As I’ve said before, one of the things I like about the Micro 4/3 cameras from Olympus and Panasonic is the wireless TTL flash system. Cameras like the Panasonic GH3 and Olympus OM-D E-M5 do a great job adjusting the flash output automatically to properly expose your subject. Both cameras can use their pop-up (or clip-on) flash to operate a flash remotely. You can adjust the flash power from the camera while mounting your lights wherever you want them. All you need is line-of-sight so the remote flash can see the light from the commander flash on the camera. An added convenience is that you can use Olympus speedlights with Panasonic cameras and vice versa.
The TTL (through the lens) metering does a good job of judging exposure, but sometimes it’s better to take control of the exposure yourself. When I’m mixing flash with natural light I usually shoot in manual exposure mode, then I let the TTL metering help me to get the right flash exposure.
I used a simple setup for these portraits of my son (on his first birthday!) and his grandmother. I had one FL600r firing into a 24” Lastolite EZYbox to act as a main light, and I used the ambient light (the sun) to light the background and act as a fill light. This setup illustrates one advantage of using the TTL flash system… high speed sync. High speed sync (or FP) allows the camera to sync with the flash at shutter speeds much higher than the sync speed of the camera, which is usually between 1/160 and 1/250 depending on the camera.
I wanted to shoot these portraits with a wide aperture in order to give the background a pleasing blur, and I wanted to underexpose the background a bit and make my subject pop with the flash. I put the subjects in open shade so I wouldn’t have to fight any harsh shadows from the sun. I put my camera (Panasonic GH3) in Aperture Priority mode and set the aperture to f2.8. I dialed the exposure compensation to -1.3 to underexpose the ambient light. I set the flash on in the GH3 to Wireless mode and dialed Group A channel 1 to TTL +1 to add power to the flash exposure. High speed sync allows you to use higher shutter speeds, but you lose a bit of power output from the flash.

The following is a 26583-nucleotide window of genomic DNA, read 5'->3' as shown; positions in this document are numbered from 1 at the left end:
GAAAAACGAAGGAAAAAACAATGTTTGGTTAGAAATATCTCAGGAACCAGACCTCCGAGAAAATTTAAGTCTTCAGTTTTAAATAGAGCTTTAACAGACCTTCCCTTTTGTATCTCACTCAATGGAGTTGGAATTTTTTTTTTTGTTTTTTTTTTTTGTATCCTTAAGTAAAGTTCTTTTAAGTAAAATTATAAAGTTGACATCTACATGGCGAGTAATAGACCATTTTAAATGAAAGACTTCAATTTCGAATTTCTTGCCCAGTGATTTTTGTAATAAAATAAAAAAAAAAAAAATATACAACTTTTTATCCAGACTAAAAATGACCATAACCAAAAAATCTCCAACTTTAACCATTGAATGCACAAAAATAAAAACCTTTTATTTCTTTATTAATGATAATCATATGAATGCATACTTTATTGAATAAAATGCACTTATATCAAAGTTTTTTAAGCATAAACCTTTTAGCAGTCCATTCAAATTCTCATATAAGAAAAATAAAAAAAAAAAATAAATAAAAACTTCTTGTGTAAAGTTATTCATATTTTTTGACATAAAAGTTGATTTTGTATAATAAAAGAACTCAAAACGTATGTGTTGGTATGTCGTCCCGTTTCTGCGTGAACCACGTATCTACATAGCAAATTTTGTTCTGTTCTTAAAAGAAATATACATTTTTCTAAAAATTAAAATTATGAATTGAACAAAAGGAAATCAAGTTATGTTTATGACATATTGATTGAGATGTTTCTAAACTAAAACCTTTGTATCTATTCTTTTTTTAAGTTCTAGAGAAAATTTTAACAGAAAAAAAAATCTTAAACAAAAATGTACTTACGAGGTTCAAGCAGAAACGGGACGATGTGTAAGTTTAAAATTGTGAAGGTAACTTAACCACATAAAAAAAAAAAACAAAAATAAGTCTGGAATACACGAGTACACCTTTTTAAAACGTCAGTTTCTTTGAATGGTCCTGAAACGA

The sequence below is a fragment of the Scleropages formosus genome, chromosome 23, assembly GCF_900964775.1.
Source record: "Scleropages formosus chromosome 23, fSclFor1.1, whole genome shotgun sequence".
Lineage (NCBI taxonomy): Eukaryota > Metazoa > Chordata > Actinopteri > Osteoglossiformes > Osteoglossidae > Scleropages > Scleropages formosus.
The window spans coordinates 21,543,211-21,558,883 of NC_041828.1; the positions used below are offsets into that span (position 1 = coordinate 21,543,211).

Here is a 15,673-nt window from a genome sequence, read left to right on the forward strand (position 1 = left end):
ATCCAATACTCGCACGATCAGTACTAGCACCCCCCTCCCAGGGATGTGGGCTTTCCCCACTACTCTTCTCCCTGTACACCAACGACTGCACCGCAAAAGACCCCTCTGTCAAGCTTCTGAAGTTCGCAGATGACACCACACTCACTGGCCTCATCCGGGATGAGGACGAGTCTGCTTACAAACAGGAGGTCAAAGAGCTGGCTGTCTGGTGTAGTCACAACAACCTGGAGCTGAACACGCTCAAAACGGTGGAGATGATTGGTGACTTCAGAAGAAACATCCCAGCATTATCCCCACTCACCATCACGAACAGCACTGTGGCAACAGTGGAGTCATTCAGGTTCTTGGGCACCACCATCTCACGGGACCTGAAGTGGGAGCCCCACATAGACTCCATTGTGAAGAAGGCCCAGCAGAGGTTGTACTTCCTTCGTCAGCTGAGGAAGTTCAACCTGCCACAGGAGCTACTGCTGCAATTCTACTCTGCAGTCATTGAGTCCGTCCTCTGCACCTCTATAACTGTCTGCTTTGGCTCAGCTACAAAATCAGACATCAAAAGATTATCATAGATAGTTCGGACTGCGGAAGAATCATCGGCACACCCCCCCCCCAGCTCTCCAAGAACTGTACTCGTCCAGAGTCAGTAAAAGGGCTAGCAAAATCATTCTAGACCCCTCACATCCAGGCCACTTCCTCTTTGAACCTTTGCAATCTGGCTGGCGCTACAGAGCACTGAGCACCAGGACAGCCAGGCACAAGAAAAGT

The flash exposure was just like I wanted it the first shot, so I didn’t have to make any adjustments there. I figured the +1 for the flash would be pretty close based on my experience with the system. The camera gave me a shutter speed of around 1/3200sec. Did you notice I said “around” 1/3200? The camera’s meter was suggesting between 1/2500 and 1/4000 depending on exactly what was in the frame. The camera can be fooled by everything from more bright sky in the frame to someone wearing a black shirt.
I definitely want my shutter speed consistent from shot to shot. The shutter speed controls the ambient light exposure, so if the shutter speed changes my background brightness changes. For this shot my ambient light is acting as my fill light as well, so if my shutter speed changes so does the shadow brightness on my subjects.
In these examples, the flash exposure (main light) is basically the same while the fill light (ambient light) is 1/3 stop darker. You can see that the brightness of the fill light greatly affects the overall brightness of the image, and not just because the background is darker.
The solution is a simple one… I checked the exposure on the shots I took with the camera in Aperture priority mode and decided that I liked the exposure at 1/2500sec. I switched the camera to manual exposure mode and set the exposure to f2.8 @ 1/2500sec. In this case I still let the camera set the flash exposure because it was doing what I wanted it to. If the flash exposure is inconsistent you can simply switch the flash mode to manual (in the wireless flash menu) and dial it in that way.
This whole process takes longer to read about than it does to actually try it. Using the built-in flash commander and a speedlight or two makes for easy setup and less gear to worry about (and carry!). Remember you lose some power when you’re using high speed sync, so you will probably need to have your lights closer than usual, and maybe dial the power up a bit. Using more than one speedlight is another way to get good results with high speed sync, and it’s easier on your batteries 🙂
The great thing about learning to use flash (or LED’s) is that you don’t have to wait for good light. You can make the light look good whenever you want to!
Happy birthday Deke!